Since 1979, over 6,000 illegal jumps have been performed in and around the Yosemite National Park.[55]

Ski-BASE Jumping is banned across all 55 US National Parks, with moderate fines enforced for trespassers.[56] Few places exist that allow ski-BASE jumps to be legally performed. Perrine Bridge in Twin Falls, Idaho is one of the only bridges within the USA that allows ski-BASE jumps.[57] Utah, USA also contains various sites that ski-BASE jumps are able to be executed legally from, forming part of the Bureau of Land Management land.[58] These sites include Little Cottonwood Canyon, Albion Basin, Provo Canyon and Rock Canyon.[59]

Professional skier Matthias Giraud estimates that there are between 20 and 30 participants of ski-BASE jumping worldwide.[60]

Filmography[edit]

There are various films and documentaries that contain ski-BASE jumping. Some include:

  • The Spy Who Loved Me. The Spy Who Loved Me is a 1977 film directed by Lewis Gilbert and produced by Eon Productions. It featured Rick Sylvester performing a ski-BASE jump from Mount Asgard, Canada as a stunt double for James Bond. The ski-BASE jump is included as part of the opening scene of the film.
  • History of Ski Base - Red Bull Ultimate Rush Season 1 Episode 7. The documentary episode is produced by Red Bull Media House and Matchstick Productions and focuses on the development of the ski-BASE jumping sport. The documentary notably focuses on the contributions of the two famous ski-BASE jumping participants JT Holmes and Shane McConkey.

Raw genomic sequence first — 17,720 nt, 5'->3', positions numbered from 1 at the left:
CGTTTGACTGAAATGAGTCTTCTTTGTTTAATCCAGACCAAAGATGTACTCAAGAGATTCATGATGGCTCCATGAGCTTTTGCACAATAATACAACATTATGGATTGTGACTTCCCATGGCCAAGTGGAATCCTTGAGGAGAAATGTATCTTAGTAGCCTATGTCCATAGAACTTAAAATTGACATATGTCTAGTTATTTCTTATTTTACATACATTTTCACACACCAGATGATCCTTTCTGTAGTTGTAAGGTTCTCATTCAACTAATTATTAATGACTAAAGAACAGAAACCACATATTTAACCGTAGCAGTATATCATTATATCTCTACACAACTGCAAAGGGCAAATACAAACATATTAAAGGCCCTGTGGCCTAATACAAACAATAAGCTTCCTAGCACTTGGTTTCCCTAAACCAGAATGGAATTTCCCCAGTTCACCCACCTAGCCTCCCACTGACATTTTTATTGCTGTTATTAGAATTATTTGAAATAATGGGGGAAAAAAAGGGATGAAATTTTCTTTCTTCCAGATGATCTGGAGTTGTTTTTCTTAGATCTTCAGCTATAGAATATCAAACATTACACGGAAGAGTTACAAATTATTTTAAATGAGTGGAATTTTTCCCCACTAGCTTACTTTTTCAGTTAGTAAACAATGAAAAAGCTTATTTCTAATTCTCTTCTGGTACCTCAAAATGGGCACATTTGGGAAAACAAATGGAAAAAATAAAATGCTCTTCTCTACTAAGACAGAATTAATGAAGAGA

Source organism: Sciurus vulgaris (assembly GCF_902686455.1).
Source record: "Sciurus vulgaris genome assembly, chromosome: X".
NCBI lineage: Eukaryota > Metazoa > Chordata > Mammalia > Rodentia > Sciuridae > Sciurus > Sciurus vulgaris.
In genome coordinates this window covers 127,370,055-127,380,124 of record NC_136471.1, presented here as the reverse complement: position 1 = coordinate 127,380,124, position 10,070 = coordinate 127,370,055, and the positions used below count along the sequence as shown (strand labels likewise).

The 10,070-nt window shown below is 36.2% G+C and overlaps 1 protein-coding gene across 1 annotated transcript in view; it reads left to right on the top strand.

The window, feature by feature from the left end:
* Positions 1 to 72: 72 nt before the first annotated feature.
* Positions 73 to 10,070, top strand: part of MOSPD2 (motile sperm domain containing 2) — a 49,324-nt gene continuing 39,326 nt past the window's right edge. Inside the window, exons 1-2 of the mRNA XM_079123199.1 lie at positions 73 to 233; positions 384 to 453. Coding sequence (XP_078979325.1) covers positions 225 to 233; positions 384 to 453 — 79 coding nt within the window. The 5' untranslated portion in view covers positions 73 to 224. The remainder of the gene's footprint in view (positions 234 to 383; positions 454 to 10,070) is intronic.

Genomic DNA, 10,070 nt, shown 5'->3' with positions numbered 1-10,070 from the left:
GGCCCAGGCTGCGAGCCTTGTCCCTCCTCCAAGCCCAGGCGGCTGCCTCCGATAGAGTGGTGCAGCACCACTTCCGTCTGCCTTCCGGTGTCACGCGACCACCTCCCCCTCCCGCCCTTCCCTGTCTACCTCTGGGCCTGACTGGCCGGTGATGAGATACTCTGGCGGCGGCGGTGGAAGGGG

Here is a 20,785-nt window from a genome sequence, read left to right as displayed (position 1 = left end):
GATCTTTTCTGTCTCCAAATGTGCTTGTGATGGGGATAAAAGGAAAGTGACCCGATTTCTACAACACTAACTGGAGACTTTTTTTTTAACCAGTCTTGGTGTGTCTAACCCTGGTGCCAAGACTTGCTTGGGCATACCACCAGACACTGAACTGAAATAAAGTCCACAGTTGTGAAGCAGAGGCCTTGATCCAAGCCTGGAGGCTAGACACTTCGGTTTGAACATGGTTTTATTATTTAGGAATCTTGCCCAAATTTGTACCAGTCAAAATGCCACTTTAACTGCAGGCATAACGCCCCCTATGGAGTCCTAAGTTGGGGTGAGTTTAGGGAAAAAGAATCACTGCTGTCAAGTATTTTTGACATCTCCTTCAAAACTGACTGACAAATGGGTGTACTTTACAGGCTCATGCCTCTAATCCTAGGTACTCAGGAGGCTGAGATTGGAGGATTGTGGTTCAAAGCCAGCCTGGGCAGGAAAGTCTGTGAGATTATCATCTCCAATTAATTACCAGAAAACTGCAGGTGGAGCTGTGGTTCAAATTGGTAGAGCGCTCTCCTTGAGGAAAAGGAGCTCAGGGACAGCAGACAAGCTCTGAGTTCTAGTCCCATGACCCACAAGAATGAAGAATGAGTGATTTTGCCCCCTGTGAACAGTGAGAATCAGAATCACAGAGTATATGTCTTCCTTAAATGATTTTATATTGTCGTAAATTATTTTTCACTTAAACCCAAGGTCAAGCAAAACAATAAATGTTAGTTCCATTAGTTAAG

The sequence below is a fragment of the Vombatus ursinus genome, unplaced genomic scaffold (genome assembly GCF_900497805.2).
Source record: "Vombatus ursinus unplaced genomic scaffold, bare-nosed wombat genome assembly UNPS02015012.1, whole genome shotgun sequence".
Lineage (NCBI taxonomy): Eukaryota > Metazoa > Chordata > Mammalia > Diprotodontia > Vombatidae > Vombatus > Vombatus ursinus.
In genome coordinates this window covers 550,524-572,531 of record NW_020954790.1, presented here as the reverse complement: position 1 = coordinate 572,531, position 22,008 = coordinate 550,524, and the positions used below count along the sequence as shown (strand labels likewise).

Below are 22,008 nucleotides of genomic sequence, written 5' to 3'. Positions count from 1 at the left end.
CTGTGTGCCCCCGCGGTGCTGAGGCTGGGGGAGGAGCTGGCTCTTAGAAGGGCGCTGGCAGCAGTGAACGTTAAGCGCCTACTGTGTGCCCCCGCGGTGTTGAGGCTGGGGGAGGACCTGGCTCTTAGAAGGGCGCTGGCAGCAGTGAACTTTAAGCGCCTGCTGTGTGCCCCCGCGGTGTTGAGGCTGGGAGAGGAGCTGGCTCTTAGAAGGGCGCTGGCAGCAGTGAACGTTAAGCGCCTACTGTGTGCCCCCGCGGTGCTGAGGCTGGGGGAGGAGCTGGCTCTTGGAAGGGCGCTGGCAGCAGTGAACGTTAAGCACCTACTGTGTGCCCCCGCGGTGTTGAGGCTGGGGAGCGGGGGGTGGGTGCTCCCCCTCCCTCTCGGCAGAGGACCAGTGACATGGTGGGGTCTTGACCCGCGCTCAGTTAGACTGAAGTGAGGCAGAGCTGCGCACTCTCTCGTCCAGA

• 60 Minutes - Taking on the Eiger.[62] The 60 minutes documentary aired on November 29, 2015 and features ski-BASE jumper JT Holmes completing the first ski-BASE jump at the cliff face of the Eiger, Switzerland.
  • In 2007, Shane McConkey re-enacted the ski-BASE jumping opening scene from the 1977 film The Spy Who Loved Me and published the recording online.[63]
  • The first female to complete a ski-BASE jump, Karina Hollekim, starred in her biographical film '20 Seconds of Joy'.[64] It contains footage of her ski-BASE jumping career and was screened at the 2007 Banff Mountain Film Festival. [65] The film received the People's Choice Award against over 53 other finalist films and the Best Film on Mountainsports Award.[66] The German film was directed by documentary filmmaker Jens Hoffmann and produced by Clenonice Comino, with a running time of 60 minutes.[67]
  • In 2012, media company Teton Gravity released a documentary featuring Erik Roner's ski-BASE jump in Macedonia, as part of the 2011 ski film 'One For the Road'. The documentary is featured within Season 4 Episode 8 of the series.[68]
  • In 2014, Stept Productions created the action film 'Mutiny', featuring professional American freestyle skier Mike Wilson ski-BASE jumping from the Perrine Bridge in Idaho.[69]

See also[edit]

References[edit]